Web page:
162 78 167 131 184 155 133 150

W 5 4 4 3

West L 2 3 3 4

T 0 0 0 0

Pct .714 .571 .571 .429

PF 165 124 116 130

PA 100 118 106 141

Monday’s Game Chicago 13, Detroit 7 PA 163 117 170 227

W 6 3 3 1

End of CFL regular season CFL scoring leaders TORONTO — Unofficial CFL scoring leaders following Week 17 (x—scored two-point convert):

0 0 6 2 0 0 5 0 0 0

National Football League AMERICAN CONFERENCE East W L T Pct PF New England 4 3 0 .571 217 Miami 3 3 0 .500 120 N.Y. Jets 3 4 0 .429 159 Buffalo 3 4 0 .429 171

Houston Indianapolis Tennessee Jacksonville

Week 19 Thursday, Nov. 1 Hamilton at Toronto, 5:30 p.m. Friday, Nov. 2 Calgary at Edmonton, 7 p.m. Saturday, Nov. 3 Montreal at Winnipeg, 1 p.m. Saskatchewan at B.C., 8 p.m.

8 8 7 7 7 7 0 6 6 6

Thursday, Oct. 25 Tampa Bay at Minnesota, 6:20 p.m. Sunday, Oct. 28 Jacksonville at Green Bay, 11 a.m. Indianapolis at Tennessee, 11 a.m. Carolina at Chicago, 11 a.m. Miami at N.Y. Jets, 11 a.m. San Diego at Cleveland, 11 a.m. Atlanta at Philadelphia, 11 a.m. Seattle at Detroit, 11 a.m. Washington at Pittsburgh, 11 a.m. New England vs. St. Louis at London, 11 a.m. Oakland at Kansas City, 2:05 p.m. N.Y. Giants at Dallas, 2:25 p.m. New Orleans at Denver, 6:20 p.m. Open: Baltimore, Buffalo, Cincinnati, Houston Monday, Oct. 29 San Francisco at Arizona, 6:30 p.m.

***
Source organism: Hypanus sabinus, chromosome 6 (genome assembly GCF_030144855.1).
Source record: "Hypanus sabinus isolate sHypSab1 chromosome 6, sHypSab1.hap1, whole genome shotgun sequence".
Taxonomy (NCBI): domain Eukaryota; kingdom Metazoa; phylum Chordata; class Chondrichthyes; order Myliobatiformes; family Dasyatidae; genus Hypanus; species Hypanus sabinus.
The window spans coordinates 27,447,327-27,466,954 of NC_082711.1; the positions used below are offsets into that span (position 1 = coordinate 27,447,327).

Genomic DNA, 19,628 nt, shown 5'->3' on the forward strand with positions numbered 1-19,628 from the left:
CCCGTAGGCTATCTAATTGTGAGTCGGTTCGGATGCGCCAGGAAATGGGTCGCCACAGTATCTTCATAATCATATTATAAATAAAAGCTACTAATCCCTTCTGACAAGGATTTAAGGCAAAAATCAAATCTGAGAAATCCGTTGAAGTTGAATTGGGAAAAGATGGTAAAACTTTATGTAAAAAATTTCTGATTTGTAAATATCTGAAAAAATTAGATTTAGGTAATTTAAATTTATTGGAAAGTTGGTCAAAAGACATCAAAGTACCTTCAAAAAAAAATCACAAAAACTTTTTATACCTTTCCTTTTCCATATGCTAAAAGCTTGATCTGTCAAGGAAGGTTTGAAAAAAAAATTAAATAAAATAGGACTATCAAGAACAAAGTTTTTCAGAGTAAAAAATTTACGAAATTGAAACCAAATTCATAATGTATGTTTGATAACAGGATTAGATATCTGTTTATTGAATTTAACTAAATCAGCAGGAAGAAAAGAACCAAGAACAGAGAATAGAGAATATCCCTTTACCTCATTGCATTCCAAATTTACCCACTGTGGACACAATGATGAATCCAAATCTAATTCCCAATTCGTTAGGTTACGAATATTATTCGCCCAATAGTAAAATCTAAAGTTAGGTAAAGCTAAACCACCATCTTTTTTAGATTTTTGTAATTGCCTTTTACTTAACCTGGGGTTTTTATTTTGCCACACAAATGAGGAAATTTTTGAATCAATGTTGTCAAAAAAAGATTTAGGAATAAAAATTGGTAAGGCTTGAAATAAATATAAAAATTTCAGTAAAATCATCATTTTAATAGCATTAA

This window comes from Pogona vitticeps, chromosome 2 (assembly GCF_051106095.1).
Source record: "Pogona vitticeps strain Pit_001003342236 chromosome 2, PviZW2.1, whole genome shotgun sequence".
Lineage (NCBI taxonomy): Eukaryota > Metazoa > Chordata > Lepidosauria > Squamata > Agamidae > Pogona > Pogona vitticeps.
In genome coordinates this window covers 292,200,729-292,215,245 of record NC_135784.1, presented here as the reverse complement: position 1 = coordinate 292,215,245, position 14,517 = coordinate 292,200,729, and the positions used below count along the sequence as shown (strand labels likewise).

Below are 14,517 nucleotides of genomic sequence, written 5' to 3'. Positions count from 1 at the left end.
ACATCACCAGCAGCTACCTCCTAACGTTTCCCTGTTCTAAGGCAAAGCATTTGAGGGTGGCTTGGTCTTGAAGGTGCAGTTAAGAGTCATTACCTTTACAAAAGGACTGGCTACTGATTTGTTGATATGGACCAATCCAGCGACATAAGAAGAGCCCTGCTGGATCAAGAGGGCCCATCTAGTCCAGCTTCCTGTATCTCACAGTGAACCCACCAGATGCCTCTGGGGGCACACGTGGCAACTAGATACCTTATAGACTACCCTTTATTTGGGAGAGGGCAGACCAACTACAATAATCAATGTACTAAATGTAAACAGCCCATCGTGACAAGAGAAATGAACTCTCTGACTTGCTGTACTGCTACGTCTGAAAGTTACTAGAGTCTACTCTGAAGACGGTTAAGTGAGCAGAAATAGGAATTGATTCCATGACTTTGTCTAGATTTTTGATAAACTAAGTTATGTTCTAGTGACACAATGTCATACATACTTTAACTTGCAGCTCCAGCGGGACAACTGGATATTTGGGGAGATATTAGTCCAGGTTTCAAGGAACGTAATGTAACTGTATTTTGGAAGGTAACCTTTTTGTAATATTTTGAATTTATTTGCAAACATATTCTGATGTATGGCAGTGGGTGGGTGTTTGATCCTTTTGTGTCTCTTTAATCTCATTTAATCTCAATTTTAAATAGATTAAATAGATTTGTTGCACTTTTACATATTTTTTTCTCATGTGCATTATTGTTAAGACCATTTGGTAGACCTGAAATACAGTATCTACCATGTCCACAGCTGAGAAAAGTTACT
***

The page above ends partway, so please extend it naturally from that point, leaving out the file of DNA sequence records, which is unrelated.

T 0 0 0 0

W 6 2 2 1

South L T Pct 0 01.000 4 0 .333 4 0 .333 5 0 .167

PF 171 176 148 106

PA 113 182 136 144


North L T Pct



NFL Odds (Favourites in capital letters; odds supplied by Spread O/U Thursday Tampa Bay at MINNESOTA 6.5 41.5 Sunday Washington at PITTSBURGH 5 47.5 Seattle at DETROIT 3 43.5 Carolina at CHICAGO 9 43 NEW ENGLAND at St. Louis 7 47 Indianapolis at TENNESSEE 3.5 47 Miami at NY JETS 2.5 40.5 SAN DIEGO at Cleveland 3 44 Jacksonville at Green Bay OFF OFF Atlanta at PHILADELPHIA 2 46.5 Oakland at KANSAS CITY 2 41 NY GIANTS at Dallas 1.5 47.5 New Orleans at DENVER 6 55 Monday SAN FRANCISCO at Arizona 7 37.5